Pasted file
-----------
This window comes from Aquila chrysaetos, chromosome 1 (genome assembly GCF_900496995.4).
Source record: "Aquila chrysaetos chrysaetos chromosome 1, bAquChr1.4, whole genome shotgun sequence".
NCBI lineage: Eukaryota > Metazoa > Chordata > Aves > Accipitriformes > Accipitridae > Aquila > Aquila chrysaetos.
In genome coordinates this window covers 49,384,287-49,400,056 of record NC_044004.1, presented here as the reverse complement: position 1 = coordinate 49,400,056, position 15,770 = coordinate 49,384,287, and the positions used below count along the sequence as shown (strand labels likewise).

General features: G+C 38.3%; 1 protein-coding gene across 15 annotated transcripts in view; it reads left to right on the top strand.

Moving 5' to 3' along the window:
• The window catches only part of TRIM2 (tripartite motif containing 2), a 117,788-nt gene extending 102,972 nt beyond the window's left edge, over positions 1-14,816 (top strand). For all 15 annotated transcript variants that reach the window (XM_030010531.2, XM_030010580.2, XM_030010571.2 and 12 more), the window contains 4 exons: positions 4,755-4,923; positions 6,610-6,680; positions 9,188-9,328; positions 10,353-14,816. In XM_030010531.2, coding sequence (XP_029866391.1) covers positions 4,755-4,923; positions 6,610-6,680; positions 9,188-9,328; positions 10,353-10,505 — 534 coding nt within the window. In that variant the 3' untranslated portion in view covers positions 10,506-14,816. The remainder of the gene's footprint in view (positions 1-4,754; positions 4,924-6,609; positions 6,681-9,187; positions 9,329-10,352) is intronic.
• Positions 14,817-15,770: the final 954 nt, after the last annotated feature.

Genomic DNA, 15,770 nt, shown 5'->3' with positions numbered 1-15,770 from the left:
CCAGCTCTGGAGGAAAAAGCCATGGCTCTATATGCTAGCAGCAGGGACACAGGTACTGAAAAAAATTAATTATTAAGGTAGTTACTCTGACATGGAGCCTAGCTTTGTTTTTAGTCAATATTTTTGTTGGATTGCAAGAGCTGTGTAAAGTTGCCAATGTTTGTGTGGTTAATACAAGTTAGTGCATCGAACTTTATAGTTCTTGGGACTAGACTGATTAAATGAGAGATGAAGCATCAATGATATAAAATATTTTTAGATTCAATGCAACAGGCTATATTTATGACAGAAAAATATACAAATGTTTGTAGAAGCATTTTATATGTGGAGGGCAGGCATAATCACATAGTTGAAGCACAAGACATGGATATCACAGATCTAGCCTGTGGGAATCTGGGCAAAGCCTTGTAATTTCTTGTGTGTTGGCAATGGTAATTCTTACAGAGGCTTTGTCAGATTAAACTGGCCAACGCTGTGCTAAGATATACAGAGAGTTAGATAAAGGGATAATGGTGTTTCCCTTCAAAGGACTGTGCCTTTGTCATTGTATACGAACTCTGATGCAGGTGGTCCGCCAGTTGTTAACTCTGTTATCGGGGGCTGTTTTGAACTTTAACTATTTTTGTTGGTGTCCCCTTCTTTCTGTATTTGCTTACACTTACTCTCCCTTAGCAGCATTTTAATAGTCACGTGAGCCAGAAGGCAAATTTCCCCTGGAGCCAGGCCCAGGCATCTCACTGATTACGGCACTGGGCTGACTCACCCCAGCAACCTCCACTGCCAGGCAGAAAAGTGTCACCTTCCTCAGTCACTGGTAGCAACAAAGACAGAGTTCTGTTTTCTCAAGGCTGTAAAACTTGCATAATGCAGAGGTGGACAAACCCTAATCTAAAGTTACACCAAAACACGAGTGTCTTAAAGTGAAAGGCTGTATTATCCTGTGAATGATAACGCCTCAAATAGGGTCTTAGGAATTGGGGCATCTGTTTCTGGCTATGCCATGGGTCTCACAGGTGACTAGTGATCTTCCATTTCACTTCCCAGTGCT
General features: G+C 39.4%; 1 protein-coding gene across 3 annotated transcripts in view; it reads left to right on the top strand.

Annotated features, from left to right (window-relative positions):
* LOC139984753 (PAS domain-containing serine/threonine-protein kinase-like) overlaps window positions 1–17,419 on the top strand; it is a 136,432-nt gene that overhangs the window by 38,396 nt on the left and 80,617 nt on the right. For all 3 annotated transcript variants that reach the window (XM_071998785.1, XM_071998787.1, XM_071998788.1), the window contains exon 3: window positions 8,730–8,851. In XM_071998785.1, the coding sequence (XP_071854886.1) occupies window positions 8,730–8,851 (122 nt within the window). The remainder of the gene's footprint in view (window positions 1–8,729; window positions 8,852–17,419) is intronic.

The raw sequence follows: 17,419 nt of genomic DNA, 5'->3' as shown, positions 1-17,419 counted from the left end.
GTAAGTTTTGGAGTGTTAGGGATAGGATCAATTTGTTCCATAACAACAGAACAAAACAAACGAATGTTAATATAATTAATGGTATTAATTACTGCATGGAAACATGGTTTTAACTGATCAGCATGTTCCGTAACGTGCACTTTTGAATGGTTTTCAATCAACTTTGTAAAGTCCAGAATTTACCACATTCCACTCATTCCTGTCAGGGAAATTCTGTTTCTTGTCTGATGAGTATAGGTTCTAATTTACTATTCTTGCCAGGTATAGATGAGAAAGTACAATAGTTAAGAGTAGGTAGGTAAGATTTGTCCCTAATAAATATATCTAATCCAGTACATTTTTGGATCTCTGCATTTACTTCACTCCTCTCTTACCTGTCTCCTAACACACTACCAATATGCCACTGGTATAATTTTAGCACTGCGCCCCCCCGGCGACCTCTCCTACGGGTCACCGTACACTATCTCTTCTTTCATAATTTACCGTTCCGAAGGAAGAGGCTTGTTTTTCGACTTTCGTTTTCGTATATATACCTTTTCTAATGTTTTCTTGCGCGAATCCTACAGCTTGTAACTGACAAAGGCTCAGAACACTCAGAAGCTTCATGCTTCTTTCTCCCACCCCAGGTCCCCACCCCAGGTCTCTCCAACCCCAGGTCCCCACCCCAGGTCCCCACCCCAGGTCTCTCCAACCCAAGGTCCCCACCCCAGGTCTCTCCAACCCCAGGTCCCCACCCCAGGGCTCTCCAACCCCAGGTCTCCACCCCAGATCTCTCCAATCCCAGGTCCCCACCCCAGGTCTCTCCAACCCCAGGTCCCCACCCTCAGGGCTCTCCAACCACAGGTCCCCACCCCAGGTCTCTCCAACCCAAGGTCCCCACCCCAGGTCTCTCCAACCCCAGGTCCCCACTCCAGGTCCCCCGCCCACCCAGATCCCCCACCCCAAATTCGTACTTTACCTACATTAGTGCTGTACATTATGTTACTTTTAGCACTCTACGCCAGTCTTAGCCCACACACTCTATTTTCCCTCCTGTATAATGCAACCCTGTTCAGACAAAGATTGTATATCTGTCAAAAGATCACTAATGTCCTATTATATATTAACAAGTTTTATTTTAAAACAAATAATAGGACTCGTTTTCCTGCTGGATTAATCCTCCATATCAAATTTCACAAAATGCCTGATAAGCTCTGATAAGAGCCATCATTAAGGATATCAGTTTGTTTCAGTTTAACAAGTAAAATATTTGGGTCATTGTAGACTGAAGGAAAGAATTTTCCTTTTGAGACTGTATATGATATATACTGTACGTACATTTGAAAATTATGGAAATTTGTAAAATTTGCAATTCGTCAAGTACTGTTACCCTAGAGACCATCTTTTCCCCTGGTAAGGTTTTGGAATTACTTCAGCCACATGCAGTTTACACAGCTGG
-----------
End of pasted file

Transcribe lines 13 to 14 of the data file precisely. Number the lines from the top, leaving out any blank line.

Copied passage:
* LOC139984753 (PAS domain-containing serine/threonine-protein kinase-like) overlaps window positions 1–17,419 on the top strand; it is a 136,432-nt gene that overhangs the window by 38,396 nt on the left and 80,617 nt on the right. For all 3 annotated transcript variants that reach the window (XM_071998785.1, XM_071998787.1, XM_071998788.1), the window contains exon 3: window positions 8,730–8,851. In XM_071998785.1, the coding sequence (XP_071854886.1) occupies window positions 8,730–8,851 (122 nt within the window). The remainder of the gene's footprint in view (window positions 1–8,729; window positions 8,852–17,419) is intronic.

The raw sequence follows: 17,419 nt of genomic DNA, 5'->3' as shown, positions 1-17,419 counted from the left end.